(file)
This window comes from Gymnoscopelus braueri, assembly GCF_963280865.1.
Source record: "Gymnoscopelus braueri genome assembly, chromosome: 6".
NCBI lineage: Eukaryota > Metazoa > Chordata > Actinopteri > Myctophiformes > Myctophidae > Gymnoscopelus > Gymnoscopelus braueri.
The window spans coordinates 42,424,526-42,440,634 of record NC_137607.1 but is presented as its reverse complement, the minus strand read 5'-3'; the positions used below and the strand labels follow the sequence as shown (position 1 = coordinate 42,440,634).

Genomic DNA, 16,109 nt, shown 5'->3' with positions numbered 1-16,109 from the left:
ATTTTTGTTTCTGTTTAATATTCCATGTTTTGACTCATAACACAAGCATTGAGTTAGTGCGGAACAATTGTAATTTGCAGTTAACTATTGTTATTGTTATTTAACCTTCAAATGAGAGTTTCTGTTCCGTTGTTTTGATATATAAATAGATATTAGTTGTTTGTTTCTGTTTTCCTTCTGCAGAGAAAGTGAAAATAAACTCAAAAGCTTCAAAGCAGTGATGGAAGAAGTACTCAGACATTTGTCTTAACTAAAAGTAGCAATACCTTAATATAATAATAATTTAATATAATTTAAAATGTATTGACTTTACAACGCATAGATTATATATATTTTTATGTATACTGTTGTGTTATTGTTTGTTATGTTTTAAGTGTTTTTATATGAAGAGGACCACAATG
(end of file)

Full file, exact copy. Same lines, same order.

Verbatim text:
This window comes from Gymnoscopelus braueri, assembly GCF_963280865.1.
Source record: "Gymnoscopelus braueri genome assembly, chromosome: 6".
NCBI lineage: Eukaryota > Metazoa > Chordata > Actinopteri > Myctophiformes > Myctophidae > Gymnoscopelus > Gymnoscopelus braueri.
The window spans coordinates 42,424,526-42,440,634 of record NC_137607.1 but is presented as its reverse complement, the minus strand read 5'-3'; the positions used below and the strand labels follow the sequence as shown (position 1 = coordinate 42,440,634).

Genomic DNA, 16,109 nt, shown 5'->3' with positions numbered 1-16,109 from the left:
ATTTTTGTTTCTGTTTAATATTCCATGTTTTGACTCATAACACAAGCATTGAGTTAGTGCGGAACAATTGTAATTTGCAGTTAACTATTGTTATTGTTATTTAACCTTCAAATGAGAGTTTCTGTTCCGTTGTTTTGATATATAAATAGATATTAGTTGTTTGTTTCTGTTTTCCTTCTGCAGAGAAAGTGAAAATAAACTCAAAAGCTTCAAAGCAGTGATGGAAGAAGTACTCAGACATTTGTCTTAACTAAAAGTAGCAATACCTTAATATAATAATAATTTAATATAATTTAAAATGTATTGACTTTACAACGCATAGATTATATATATTTTTATGTATACTGTTGTGTTATTGTTTGTTATGTTTTAAGTGTTTTTATATGAAGAGGACCACAATG